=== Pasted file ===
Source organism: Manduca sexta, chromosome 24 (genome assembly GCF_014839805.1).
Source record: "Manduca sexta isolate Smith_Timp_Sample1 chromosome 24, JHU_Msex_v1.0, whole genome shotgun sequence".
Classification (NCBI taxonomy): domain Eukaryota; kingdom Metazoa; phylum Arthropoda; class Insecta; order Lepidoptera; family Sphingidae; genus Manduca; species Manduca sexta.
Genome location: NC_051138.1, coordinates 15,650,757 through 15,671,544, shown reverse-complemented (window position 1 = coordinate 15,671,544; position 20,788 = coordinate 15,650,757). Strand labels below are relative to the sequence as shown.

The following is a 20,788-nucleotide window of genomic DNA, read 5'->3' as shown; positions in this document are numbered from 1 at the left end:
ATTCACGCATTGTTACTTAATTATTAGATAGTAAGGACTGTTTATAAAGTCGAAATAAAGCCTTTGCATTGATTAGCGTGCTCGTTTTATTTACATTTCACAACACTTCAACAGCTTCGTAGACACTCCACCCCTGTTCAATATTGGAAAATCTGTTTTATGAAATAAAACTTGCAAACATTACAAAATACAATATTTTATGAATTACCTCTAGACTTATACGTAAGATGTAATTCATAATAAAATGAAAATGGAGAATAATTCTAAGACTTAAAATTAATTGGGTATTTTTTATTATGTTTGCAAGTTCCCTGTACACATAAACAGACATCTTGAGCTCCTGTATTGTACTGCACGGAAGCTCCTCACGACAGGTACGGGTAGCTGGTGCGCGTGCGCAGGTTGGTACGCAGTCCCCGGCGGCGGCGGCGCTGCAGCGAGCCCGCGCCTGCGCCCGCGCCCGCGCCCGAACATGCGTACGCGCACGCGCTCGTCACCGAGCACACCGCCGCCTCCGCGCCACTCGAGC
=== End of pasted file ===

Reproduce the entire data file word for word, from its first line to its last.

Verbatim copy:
Source organism: Manduca sexta, chromosome 24 (genome assembly GCF_014839805.1).
Source record: "Manduca sexta isolate Smith_Timp_Sample1 chromosome 24, JHU_Msex_v1.0, whole genome shotgun sequence".
Classification (NCBI taxonomy): domain Eukaryota; kingdom Metazoa; phylum Arthropoda; class Insecta; order Lepidoptera; family Sphingidae; genus Manduca; species Manduca sexta.
Genome location: NC_051138.1, coordinates 15,650,757 through 15,671,544, shown reverse-complemented (window position 1 = coordinate 15,671,544; position 20,788 = coordinate 15,650,757). Strand labels below are relative to the sequence as shown.

The following is a 20,788-nucleotide window of genomic DNA, read 5'->3' as shown; positions in this document are numbered from 1 at the left end:
ATTCACGCATTGTTACTTAATTATTAGATAGTAAGGACTGTTTATAAAGTCGAAATAAAGCCTTTGCATTGATTAGCGTGCTCGTTTTATTTACATTTCACAACACTTCAACAGCTTCGTAGACACTCCACCCCTGTTCAATATTGGAAAATCTGTTTTATGAAATAAAACTTGCAAACATTACAAAATACAATATTTTATGAATTACCTCTAGACTTATACGTAAGATGTAATTCATAATAAAATGAAAATGGAGAATAATTCTAAGACTTAAAATTAATTGGGTATTTTTTATTATGTTTGCAAGTTCCCTGTACACATAAACAGACATCTTGAGCTCCTGTATTGTACTGCACGGAAGCTCCTCACGACAGGTACGGGTAGCTGGTGCGCGTGCGCAGGTTGGTACGCAGTCCCCGGCGGCGGCGGCGCTGCAGCGAGCCCGCGCCTGCGCCCGCGCCCGCGCCCGAACATGCGTACGCGCACGCGCTCGTCACCGAGCACACCGCCGCCTCCGCGCCACTCGAGC